Obesity among the hungry
Ironically, as low- and middle-income countries struggle to reduce hunger, many also face the growing problem of obesity
One in three people in the world are overweight. What used to be a condition associated with high-income countries is now global.
In low- and middle-income countries the number of overweight and obese adults almost quadrupled between 1980 and 2008. Much of this rise occurred in countries where incomes were also rising, such as Egypt and Mexico, but it was also seen in sub-Saharan Africa. Hunger is still rife in this region, but the percentage of overweight adults doubled from 12 per cent in 1980 to 24 per cent in 2008.
Nutrition is a question of quality as much as quantity. Underlying deficiencies in vitamins and minerals can be masked by weight gain, but afflict both the underfed and the overfed. Two of the most common are iron-deficiency anaemia and vitamin A deficiency, which continues to cause widespread blindness in children under five years old.
Obesity in low- and middle-income countries is a result of a series of changes in diet, physical activity, health and nutrition, collectively known as the ‘nutrition transition’. For a start, increasing importation of foods from the industrialised world means that traditional diets featuring grains and vegetables are giving way to meals high in fat and sugar.
Urban areas have higher rates of obesity because cities offer a greater range of food choices, generally at lower prices. And as more and more women work away from home, they may be too busy to shop for, prepare and cook healthy meals at home.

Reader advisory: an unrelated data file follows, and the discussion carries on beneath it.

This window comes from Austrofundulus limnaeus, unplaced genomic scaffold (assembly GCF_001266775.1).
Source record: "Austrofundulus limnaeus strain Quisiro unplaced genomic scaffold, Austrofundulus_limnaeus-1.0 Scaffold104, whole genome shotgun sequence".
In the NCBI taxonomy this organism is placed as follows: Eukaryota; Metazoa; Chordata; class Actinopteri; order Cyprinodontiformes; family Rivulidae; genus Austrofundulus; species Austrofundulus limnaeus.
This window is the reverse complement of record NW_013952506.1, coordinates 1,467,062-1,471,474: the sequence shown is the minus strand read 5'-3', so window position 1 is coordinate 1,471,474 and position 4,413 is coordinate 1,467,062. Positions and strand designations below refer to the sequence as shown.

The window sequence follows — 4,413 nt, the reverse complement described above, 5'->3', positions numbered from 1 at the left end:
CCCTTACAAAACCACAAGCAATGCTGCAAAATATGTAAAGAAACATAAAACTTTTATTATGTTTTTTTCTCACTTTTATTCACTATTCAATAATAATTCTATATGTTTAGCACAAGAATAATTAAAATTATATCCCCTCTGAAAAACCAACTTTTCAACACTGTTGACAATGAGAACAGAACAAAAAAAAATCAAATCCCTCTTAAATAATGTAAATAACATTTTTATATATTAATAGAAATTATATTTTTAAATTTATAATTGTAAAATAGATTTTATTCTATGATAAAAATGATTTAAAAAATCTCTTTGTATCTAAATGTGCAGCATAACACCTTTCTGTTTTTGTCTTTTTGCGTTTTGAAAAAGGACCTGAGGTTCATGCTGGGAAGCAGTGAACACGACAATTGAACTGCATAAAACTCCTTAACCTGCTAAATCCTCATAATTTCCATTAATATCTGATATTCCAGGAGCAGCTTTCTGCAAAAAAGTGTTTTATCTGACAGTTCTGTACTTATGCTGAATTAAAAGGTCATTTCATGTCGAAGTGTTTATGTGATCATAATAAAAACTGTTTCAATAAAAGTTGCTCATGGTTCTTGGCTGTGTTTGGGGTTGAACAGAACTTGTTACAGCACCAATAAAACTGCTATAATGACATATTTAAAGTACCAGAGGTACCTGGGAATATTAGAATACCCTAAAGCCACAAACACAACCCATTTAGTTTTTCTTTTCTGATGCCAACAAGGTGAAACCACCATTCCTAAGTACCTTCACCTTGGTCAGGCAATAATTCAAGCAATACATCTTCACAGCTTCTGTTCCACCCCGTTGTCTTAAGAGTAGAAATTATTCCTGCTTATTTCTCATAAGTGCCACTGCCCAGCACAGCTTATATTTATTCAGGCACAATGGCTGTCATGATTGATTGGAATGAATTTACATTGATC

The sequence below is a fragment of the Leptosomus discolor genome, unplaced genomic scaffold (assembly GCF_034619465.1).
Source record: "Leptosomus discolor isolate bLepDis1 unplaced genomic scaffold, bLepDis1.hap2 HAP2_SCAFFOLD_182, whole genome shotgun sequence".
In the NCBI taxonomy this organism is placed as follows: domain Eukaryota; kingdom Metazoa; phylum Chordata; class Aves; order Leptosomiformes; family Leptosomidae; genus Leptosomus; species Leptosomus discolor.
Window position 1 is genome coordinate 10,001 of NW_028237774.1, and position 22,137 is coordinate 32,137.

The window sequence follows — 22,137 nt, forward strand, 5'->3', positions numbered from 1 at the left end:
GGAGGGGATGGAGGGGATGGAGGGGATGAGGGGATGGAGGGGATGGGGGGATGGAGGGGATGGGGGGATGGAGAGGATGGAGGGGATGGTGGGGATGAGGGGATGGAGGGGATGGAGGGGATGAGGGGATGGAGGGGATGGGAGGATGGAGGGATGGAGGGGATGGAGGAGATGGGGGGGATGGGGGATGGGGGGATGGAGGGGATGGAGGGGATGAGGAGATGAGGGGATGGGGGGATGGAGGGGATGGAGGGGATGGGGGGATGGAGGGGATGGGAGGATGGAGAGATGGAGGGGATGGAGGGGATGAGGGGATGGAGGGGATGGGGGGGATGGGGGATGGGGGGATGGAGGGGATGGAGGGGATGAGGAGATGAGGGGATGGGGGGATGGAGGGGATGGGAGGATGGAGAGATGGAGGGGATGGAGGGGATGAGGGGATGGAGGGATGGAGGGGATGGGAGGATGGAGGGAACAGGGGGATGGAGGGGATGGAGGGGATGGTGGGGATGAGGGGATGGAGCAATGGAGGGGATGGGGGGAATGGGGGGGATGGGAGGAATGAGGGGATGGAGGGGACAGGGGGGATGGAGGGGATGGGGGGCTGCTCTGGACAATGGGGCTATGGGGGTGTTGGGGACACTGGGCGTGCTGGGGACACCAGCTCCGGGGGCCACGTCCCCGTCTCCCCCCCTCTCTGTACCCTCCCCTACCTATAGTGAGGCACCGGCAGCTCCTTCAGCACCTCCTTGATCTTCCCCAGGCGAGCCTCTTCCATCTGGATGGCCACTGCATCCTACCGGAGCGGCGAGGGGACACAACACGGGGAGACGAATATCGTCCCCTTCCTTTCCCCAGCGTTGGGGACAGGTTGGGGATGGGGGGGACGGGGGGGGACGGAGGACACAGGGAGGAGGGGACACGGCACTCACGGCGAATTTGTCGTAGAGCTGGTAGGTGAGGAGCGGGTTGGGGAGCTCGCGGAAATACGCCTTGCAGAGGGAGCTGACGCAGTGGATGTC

In rural areas increased mechanisation on farms has reduced physical activity. Moreover, many farmers have given up subsistence farming of multiple crops that provide a more balanced diet in favour of cultivating a single, high-yielding cash crop.
In many countries being overweight has reversed its cultural meaning. In Mexico and Brazil being overweight used to be a sign of wealth, but now that the poor have access to a diet high in fat and sugar it often signals poverty. The elite, who have better access to nutrition education, healthy foods and exercise facilities, tend to be slimmer.
But cultural context is important: in South Africa it has been suggested that overweight people may be deterred from losing weight because thinness is associated with HIV/AIDS, a disease with a high degree of social stigma attached to it.